By Darren Waters
Brothers in Arms: Road to Hill 30 is the latest in a long line of video games about World War II. But the cross-platform title brings freshness to the genre.
Brothers in Arms is 'based on a true story'
If you have played any of the myriad World War II titles released in the last few years, you probably think you know the drill.
A stab at authenticity, a schmaltzy and convoluted narrative, dodgy AI and linear action are the typical trademarks of the genre.
Brothers in Arms has plenty of the above flaws but manages to transcend the problems with refreshingly good game design and bags of atmosphere.
The game is centred around the events of eight days leading up to the climactic battle of Hill 30 on 13 June 1944 in France.
You take the role of squad leader Sgt Matt Baker, a real-life member of the 101st paratrooper division who landed in France.
An actor delivers a monologue by Sgt Baker at the start and end of each chapter of the game.
BROTHERS IN ARMS
Enduring appeal: 8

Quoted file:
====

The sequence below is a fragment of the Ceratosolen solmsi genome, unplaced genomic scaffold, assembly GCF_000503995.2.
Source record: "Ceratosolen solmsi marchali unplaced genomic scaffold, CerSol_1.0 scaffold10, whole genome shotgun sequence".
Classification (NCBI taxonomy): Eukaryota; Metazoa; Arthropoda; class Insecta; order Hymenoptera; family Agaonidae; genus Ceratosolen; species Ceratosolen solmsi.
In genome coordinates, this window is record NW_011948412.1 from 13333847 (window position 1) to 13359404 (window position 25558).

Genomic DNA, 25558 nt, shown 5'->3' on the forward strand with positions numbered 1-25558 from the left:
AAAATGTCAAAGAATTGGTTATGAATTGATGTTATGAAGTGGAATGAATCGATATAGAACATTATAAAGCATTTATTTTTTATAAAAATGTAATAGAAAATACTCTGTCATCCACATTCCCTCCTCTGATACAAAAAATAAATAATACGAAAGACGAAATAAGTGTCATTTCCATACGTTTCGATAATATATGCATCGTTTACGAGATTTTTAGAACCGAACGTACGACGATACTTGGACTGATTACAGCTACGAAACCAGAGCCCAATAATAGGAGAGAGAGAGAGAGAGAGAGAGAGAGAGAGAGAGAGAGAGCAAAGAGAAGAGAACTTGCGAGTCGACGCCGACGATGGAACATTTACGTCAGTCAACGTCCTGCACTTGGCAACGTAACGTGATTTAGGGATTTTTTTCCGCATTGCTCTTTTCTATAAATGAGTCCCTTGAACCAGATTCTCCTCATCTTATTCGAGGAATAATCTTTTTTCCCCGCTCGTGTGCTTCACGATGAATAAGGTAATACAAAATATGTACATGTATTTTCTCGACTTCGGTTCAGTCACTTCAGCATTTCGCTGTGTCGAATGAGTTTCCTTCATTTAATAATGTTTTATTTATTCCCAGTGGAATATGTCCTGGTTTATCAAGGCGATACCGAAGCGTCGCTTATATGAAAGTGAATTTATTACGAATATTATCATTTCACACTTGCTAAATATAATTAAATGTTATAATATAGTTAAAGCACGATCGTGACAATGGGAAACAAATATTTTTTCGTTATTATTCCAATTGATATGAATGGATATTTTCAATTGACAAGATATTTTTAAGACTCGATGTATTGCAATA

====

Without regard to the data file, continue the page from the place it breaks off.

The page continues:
Format: PlayStation 2, Xbox, PC
The action begins with the paratrooper landing in Normandy, and the game gives a decent impression of what it must have been like to jump out of a plane in such conditions.
The game mixes a number of styles successfully - from First Person Shooter, to squad based control and even a smattering of table top real time strategy.
You are introduced to many of the game's control elements - most notably suppression and flanking - during the opening chapter.
The core gameplay element involves laying down suppression fire on enemy soldiers so that you or your squad members can then flank and attack without fear.
The mix of solo and squad tactics means you can shift between grandstand heroics or considered team attacks as you progress.
It is a simple mechanism that works well but does rely on rather simplistic AI to achieve its aims - rarely does the enemy do anything unexpected.
The narrative, supposedly based on a true story, is functional at best and cliched at worst but the game works because of the atmosphere generated during the action.
Influenced by the Band of Brothers mini-series, the shouts and cries of your comrades, the sounds of bullets whizzing past (especially if you can use a surround sound system) and the structured complexity of the game draws you in.
The 17 missions include destroying anti-air guns, leading assaults on French towns with holed up Germans and dealing with tanks.
There are gripes - squad mates who die during one mission are remarkably resurrected for the next level and in-game cut scenes cannot be skipped - but these are minor.
Not since Call of Duty was first released on a PC has a World War II game been so gripping.